**More information**, ...

IQ, $X_{i}$ | Hours of TV per week, $Y_{i}$ |
---|---|

106 | 7 |

100 | 27 |

86 | 2 |

101 | 50 |

99 | 28 |

103 | 29 |

97 | 20 |

113 | 12 |

112 | 6 |

110 | 17 |

Firstly, evaluate $d_{i}^{2}$. To do so use the following steps, reflected in the table below.

- Sort the data by the first column ($X_{i}$). Create a new column $x_{i}$ and assign it the ranked values 1, 2, 3, ...,
*n*. - Next, sort the augmented (with $x_{i}$) data by the second column ($Y_{i}$). Create a fourth column $y_{i}$ and similarly assign it the ranked values 1, 2, 3, ...,
*n*. - Create a fifth column $d_{i}$ to hold the differences between the two rank columns ($x_{i}$ and $y_{i}$).
- Create one final column $d_{i}^{2}$ to hold the value of column $d_{i}$ squared.

**More information**, ...

IQ, $X_{i}$ | Hours of TV per week, $Y_{i}$ | rank $x_{i}$ | rank $y_{i}$ | $d_{i}$ | $d_{i}^{2}$ |
---|---|---|---|---|---|

86 | 2 | 1 | 1 | 0 | 0 |

97 | 20 | 2 | 6 | −4 | 16 |

99 | 28 | 3 | 8 | −5 | 25 |

100 | 27 | 4 | 7 | −3 | 9 |

101 | 50 | 5 | 10 | −5 | 25 |

103 | 29 | 6 | 9 | −3 | 9 |

106 | 7 | 7 | 3 | 4 | 16 |

110 | 17 | 8 | 5 | 3 | 9 |

112 | 6 | 9 | 2 | 7 | 49 |

113 | 12 | 10 | 4 | 6 | 36 |

With $d_{i}^{2}$ found, add them to find $\sum d_{i}^{2}=194$. The value of *n* is 10. These values can now be substituted back into the equation

- $\rho =1-{\frac {6\sum d_{i}^{2}}{n(n^{2}-1)}}$

to give

- $\rho =1-{\frac {6\times 194}{10(10^{2}-1)}},$

which evaluates to *ρ* = −29/165 = −0.175757575... with a *p*-value = 0.627188 (using the *t*-distribution).

That the value is close to zero shows that the correlation between IQ and hours spent watching TV is very low, although the negative value suggests that the longer the time spent watching television the lower the IQ. In the case of ties in the original values, this formula should not be used; instead, the Pearson correlation coefficient should be calculated on the ranks (where ties are given ranks, as described above).

Confidence intervals for Spearman's *ρ* can be easily obtained using the Jackknife Euclidean likelihood approach in de Carvalho and Marques (2012).^{[11]} The confidence interval with level $\alpha$ is based on a Wilks' theorem given in the latter paper, and is given by

- $\left\{\theta$ :{\frac {\{\sum _{i=1}^{n}(Z_{i}-\theta )\}^{2}}{\sum _{i=1}^{n}(Z_{i}-\theta )^{2}}}\leq \chi _{1,\alpha }^{2}\right\},}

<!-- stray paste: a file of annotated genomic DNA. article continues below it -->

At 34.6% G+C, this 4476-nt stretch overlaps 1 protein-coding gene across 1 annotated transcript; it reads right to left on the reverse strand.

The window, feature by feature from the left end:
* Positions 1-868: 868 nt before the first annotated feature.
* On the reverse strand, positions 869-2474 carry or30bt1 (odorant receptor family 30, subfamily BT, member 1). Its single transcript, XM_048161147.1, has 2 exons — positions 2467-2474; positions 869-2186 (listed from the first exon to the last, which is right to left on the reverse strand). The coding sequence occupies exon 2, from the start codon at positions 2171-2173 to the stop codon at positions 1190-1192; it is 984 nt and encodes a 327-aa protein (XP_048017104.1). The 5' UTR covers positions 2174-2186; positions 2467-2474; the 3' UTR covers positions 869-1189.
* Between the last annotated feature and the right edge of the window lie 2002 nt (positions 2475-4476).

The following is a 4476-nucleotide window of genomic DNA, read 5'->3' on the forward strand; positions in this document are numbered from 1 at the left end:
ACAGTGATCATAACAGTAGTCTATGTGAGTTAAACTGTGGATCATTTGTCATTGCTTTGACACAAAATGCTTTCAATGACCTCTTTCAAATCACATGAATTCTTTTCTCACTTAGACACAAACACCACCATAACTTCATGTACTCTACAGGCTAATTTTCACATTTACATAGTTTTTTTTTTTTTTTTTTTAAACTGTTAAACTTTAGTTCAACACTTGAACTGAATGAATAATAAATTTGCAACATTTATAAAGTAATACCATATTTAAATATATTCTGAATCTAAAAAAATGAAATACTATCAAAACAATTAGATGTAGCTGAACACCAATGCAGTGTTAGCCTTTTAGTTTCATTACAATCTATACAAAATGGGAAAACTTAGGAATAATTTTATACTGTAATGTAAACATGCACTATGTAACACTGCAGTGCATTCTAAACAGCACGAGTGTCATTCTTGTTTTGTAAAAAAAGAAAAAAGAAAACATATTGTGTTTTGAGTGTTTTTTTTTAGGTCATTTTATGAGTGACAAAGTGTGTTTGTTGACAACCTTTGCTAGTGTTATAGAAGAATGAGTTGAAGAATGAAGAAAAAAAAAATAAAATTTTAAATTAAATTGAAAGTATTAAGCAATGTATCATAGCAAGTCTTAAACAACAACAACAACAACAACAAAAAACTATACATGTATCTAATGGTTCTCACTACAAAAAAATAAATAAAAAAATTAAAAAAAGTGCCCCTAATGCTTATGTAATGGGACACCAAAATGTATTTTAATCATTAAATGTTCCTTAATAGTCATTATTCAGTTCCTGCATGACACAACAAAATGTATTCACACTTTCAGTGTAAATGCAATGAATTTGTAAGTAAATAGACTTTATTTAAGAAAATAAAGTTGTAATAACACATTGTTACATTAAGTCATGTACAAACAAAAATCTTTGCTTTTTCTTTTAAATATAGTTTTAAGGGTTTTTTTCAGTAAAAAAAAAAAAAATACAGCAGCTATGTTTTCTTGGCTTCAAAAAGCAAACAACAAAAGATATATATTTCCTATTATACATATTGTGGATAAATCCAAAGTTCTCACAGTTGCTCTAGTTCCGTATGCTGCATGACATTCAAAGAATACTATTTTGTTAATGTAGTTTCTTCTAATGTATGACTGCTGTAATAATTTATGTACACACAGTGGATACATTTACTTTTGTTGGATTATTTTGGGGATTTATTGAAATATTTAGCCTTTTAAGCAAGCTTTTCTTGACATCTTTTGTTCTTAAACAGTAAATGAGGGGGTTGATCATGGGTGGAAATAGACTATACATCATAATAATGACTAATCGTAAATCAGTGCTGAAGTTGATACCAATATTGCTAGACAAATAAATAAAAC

where $\chi _{1,\alpha }^{2}$ is the $\alpha$ quantile of a chi-square distribution with one degree of freedom, and the $Z_{i}$ are jackknife pseudo-values. This approach is implemented in the R package spearmanCI.

One approach to test whether an observed value of *ρ* is significantly different from zero (*r* will always maintain −1 ≤ *r* ≤ 1) is to calculate the probability that it would be greater than or equal to the observed *r*, given the null hypothesis, by using a permutation test. An advantage of this approach is that it automatically takes into account the number of tied data values in the sample and the way they are treated in computing the rank correlation.

Another approach parallels the use of the Fisher transformation in the case of the Pearson product-moment correlation coefficient. That is, confidence intervals and hypothesis tests relating to the population value *ρ* can be carried out using the Fisher transformation:

- $F(r)={\frac {1}{2}}\ln {\frac {1+r}{1-r}}=\operatorname {artanh} r.$

If *F*(*r*) is the Fisher transformation of *r*, the sample Spearman rank correlation coefficient, and *n* is the sample size, then

- $z={\sqrt {\frac {n-3}{1.06}}}F(r)$

is a *z*-score for *r*, which approximately follows a standard normal distribution under the null hypothesis of statistical independence (*ρ* = 0).^{[12]}^{[13]}

One can also test for significance using

- $t=r{\sqrt {\frac {n-2}{1-r^{2}}}},$

which is distributed approximately as Student's *t*-distribution with *n* − 2 degrees of freedom under the null hypothesis.^{[14]} A justification for this result relies on a permutation argument.^{[15]}

A generalization of the Spearman coefficient is useful in the situation where there are three or more conditions, a number of subjects are all observed in each of them, and it is predicted that the observations will have a particular order. For example, a number of subjects might each be given three trials at the same task, and it is predicted that performance will improve from trial to trial. A test of the significance of the trend between conditions in this situation was developed by E. B. Page^{[16]} and is usually referred to as Page's trend test for ordered alternatives.

Classic correspondence analysis is a statistical method that gives a score to every value of two nominal variables. In this way the Pearson correlation coefficient between them is maximized.

There exists an equivalent of this method, called grade correspondence analysis, which maximizes Spearman's *ρ* or Kendall's τ.^{[17]}